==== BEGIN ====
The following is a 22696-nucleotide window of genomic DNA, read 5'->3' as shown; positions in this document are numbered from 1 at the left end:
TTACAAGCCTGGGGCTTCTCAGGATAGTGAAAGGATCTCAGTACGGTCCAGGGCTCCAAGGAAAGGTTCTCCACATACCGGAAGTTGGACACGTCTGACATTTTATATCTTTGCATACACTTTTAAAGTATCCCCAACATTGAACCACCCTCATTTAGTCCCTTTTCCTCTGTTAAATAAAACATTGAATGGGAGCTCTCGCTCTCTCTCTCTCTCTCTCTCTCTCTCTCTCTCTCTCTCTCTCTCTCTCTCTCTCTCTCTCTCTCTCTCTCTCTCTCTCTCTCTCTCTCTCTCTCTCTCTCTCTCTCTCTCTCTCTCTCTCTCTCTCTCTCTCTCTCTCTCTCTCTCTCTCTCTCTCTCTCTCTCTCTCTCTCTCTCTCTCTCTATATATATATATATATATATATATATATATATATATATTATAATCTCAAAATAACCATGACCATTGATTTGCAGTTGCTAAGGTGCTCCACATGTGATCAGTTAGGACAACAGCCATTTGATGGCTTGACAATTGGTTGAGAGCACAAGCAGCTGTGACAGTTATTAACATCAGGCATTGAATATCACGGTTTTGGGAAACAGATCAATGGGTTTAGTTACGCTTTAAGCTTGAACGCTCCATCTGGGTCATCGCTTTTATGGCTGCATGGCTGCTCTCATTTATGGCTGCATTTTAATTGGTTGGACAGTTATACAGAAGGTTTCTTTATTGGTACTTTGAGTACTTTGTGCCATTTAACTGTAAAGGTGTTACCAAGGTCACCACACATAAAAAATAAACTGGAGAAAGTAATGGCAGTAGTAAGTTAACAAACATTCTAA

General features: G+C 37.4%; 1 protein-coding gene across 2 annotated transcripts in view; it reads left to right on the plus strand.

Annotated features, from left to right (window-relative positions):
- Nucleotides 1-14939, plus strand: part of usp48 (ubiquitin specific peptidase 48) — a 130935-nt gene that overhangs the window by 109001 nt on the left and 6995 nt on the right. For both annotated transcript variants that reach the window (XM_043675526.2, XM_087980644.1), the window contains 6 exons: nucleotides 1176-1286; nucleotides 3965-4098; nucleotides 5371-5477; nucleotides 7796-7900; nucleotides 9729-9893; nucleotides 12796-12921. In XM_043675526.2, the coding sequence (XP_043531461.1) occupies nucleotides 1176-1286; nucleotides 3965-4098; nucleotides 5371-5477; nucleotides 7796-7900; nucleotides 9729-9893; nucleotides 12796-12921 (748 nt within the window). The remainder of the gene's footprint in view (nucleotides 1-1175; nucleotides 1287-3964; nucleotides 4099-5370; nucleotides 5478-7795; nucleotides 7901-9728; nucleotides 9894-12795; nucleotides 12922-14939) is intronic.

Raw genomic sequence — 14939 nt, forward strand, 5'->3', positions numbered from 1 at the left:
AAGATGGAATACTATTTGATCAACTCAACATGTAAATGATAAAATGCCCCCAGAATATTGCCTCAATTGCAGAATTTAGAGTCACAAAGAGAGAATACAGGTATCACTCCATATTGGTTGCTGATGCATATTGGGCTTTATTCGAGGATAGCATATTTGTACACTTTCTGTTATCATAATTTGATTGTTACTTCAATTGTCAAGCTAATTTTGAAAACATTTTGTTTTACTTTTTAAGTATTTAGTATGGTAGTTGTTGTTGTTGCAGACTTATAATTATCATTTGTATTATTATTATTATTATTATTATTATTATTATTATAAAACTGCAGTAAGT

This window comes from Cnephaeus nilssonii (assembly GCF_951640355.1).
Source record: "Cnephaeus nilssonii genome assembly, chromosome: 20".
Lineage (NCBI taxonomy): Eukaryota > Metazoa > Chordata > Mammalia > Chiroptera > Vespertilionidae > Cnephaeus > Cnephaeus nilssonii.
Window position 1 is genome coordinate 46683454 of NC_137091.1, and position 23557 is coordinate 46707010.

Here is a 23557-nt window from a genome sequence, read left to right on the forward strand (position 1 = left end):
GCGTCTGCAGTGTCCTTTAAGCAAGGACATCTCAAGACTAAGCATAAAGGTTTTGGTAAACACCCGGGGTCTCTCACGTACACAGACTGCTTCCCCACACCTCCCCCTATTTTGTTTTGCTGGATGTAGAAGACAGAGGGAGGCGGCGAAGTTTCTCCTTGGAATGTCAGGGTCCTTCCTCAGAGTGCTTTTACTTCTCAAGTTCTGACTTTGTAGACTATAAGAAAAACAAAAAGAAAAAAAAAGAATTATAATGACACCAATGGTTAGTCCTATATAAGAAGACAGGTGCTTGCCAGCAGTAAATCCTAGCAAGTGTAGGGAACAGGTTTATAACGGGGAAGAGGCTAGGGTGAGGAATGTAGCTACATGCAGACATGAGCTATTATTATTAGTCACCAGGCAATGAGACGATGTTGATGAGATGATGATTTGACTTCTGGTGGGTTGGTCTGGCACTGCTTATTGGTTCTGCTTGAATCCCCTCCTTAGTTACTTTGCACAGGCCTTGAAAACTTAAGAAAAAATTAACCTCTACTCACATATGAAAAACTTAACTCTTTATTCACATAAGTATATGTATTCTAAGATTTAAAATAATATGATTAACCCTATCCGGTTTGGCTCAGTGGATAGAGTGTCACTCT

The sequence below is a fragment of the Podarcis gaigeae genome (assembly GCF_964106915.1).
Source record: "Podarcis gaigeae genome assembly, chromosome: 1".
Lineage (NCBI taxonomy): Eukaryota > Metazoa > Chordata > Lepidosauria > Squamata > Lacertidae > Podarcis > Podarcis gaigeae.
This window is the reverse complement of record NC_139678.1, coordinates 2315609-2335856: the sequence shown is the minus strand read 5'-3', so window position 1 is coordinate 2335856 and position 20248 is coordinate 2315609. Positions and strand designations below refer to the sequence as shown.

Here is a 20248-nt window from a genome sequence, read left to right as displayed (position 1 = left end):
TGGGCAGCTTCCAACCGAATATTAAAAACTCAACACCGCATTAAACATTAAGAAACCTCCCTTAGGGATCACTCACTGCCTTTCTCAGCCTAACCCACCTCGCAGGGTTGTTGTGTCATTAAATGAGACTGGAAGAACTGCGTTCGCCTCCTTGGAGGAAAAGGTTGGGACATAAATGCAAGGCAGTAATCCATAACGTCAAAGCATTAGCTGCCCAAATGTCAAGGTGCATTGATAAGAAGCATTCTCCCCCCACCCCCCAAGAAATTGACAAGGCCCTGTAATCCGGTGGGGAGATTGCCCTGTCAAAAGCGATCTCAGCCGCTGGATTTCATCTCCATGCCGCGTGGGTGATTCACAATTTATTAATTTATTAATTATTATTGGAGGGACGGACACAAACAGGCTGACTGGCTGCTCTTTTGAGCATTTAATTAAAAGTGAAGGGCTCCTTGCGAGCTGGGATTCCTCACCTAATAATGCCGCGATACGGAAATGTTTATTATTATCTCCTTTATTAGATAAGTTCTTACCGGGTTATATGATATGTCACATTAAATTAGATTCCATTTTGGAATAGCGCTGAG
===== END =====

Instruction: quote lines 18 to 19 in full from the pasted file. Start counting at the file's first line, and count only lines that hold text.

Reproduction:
Here is a 20248-nt window from a genome sequence, read left to right as displayed (position 1 = left end):
TGGGCAGCTTCCAACCGAATATTAAAAACTCAACACCGCATTAAACATTAAGAAACCTCCCTTAGGGATCACTCACTGCCTTTCTCAGCCTAACCCACCTCGCAGGGTTGTTGTGTCATTAAATGAGACTGGAAGAACTGCGTTCGCCTCCTTGGAGGAAAAGGTTGGGACATAAATGCAAGGCAGTAATCCATAACGTCAAAGCATTAGCTGCCCAAATGTCAAGGTGCATTGATAAGAAGCATTCTCCCCCCACCCCCCAAGAAATTGACAAGGCCCTGTAATCCGGTGGGGAGATTGCCCTGTCAAAAGCGATCTCAGCCGCTGGATTTCATCTCCATGCCGCGTGGGTGATTCACAATTTATTAATTTATTAATTATTATTGGAGGGACGGACACAAACAGGCTGACTGGCTGCTCTTTTGAGCATTTAATTAAAAGTGAAGGGCTCCTTGCGAGCTGGGATTCCTCACCTAATAATGCCGCGATACGGAAATGTTTATTATTATCTCCTTTATTAGATAAGTTCTTACCGGGTTATATGATATGTCACATTAAATTAGATTCCATTTTGGAATAGCGCTGAG